The Nuggets only have nine games left in the regular season but still have a chance to make a statement to the rest of the league over their next two games. The Bucks come to Denver Saturday and the 76ers play the Nuggets at a Mile High Monday night. What can Denver prove in those two matchups and down the stretch of the season? DNVR Nuggets discusses.
Nuggets-Bucks on Saturday in Denver, what do you have your eye on?
Adam Mares: Jamal Murray vs. Jrue Holiday. Holiday might be the best perimeter defender in the NBA so this provides a great opportunity for Murray to showcase that he is ready for the toughest defenses that he’ll see in the playoffs. Murray went through a bit of a slump over the last few weeks but appears to be rounding back to form. If he’s back, he’ll at least go toe-to-toe with Holiday in this game and Denver will likely pick up a statement win.
Harrison Wind: Do the Nuggets get up for this game, or are they still in “chill mode”? That’s what will determine if this game actually ends up meaning something or not. The Nuggets are back at home for the first time in two weeks and there’s going to be great energy in the building Saturday night for Giannis and the Bucks. And I think that inspires Denver to take this game seriously. How do the Nuggets look against a legit championship contender? Denver hasn’t faced a contender like this in a while…probably since the Memphis game on March 3 (although the Grizzlies’ stock has really fallen since). Offensively, defensively, and everything else in between the lines — it could tell us a lot about where the Nuggets stand at this moment in time.
Brendan Vogt: I’m keyed in on their defensive engagement. I have trust in the offense come playoff time, and the last two third quarters have helped restore faith that they can still separate. But they have to be better defensively, and being more engaged against a contender would be an encouraging sign heading into the playoffs. Should this game see clutch time, that’s another area where Denver could stand to rediscover their form. They’ve got to play through Jokić in those minutes.
What are your expectations for the Nuggets’ defense in the playoffs?
Mares: I think it will mirror the regular season. There will be moments, maybe even games, where they look championship calier on the defensive end. And there will be games and quarters where they look totally incompetent. That inconsistency seems wired into their DNA. I’m not sure that is a recipe for a championship, but what evidence do we have that things will be different?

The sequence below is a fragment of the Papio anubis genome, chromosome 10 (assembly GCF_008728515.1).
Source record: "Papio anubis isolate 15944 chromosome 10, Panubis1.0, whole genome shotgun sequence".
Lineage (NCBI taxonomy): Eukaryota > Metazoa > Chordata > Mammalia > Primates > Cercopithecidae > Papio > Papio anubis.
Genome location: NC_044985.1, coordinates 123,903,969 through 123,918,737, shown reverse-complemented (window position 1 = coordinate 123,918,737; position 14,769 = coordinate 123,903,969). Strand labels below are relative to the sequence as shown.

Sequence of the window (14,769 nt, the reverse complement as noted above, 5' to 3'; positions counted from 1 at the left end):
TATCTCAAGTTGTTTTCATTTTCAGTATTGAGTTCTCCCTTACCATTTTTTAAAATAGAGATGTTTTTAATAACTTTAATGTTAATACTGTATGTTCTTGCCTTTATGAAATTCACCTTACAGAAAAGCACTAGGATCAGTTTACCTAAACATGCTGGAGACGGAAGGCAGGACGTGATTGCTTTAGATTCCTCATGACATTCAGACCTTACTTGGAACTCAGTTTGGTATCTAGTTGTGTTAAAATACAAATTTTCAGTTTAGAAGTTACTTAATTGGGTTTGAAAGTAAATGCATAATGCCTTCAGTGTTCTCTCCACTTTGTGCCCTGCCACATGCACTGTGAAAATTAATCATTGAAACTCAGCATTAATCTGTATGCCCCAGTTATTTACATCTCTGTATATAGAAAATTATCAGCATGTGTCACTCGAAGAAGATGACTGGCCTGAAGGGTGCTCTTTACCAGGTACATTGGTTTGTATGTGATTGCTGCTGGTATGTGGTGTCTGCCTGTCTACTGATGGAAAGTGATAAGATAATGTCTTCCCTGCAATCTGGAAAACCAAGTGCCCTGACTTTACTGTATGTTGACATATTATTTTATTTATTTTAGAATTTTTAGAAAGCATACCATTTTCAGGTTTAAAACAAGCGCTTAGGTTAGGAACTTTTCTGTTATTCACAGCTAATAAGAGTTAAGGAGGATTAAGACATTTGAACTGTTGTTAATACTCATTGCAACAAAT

Wind: I think it will fluctuate from awful to elite, just as it has in the regular season. There will be times when the Nuggets look disgusting defensively, just as they did at points during this season, and there will be other times when Denver locks down and looks elite. I think that’s just the nature of who this Nuggets team is and it could be matchup dependent. Denver could shut down an offense like the Clippers, but the Nuggets could get worked by Steph Curry again. But in the end, I do trust the Nuggets’ defense to ultimately show up when it matters. They have time and time again throughout this season.
Vogt: We’ve seen a ceiling that’s good enough and a floor that’s nowhere near good enough for playoff-level basketball. We’ll see a bit of everything. Denver likely won’t hold anyone under 100 points, but I won’t be shocked to see the clutch-time defense rear its head and secure some wins. I have more confidence that Malone has the pieces to assemble defensive-oriented lineups than years prior. And I expect everyone to raise their effort level. Their worst losses this postseason will come when the bottom drops out defensively. I’m sure we’ll see some dreadful possessions, too. Perhaps the biggest x-factors in this regard are Jamal Murray and Nikola Jokić. To what extent will they raise their baseline effort in the postseason?
Who do the Nuggets need to find rest during this final stretch of the season?
Mares: All of the starters. And it doesn’t have to be an extended rest. The Nuggets will naturally get a rest during the play-in tournament. But Denver can add an extra two or three days of rest to end the season to that list if they take care of business early and secure the 1-seed heading into the final week of the season.
Wind: At the top of that list has to be Aaron Gordon. He hasn’t looked himself in a while and Denver needs him to be a physical interior presence in the postseason, especially if he’s logging minutes at the backup 5. Gordon has battled through a rib and shoulder injury so far this season and something still seems like it’s bothering him. Jamal Murray would be next on my ranking. Finally, Nikola Jokic. Once Denver has the No. 1 seed locked up, I don’t want to see Jokic or Murray on the court until the playoffs.
Vogt: Aaron Gordon might be healthy, but at the very least, he doesn’t look healthy. He’s laboring out there — wincing on dunks, losing collisions, and struggling to rebound. So much of his game is predicated on being physical and relentless. There’s an argument to make that his health and freshness are more important than being in rhythm entering the postseason. If that’s the case, he could use some games off.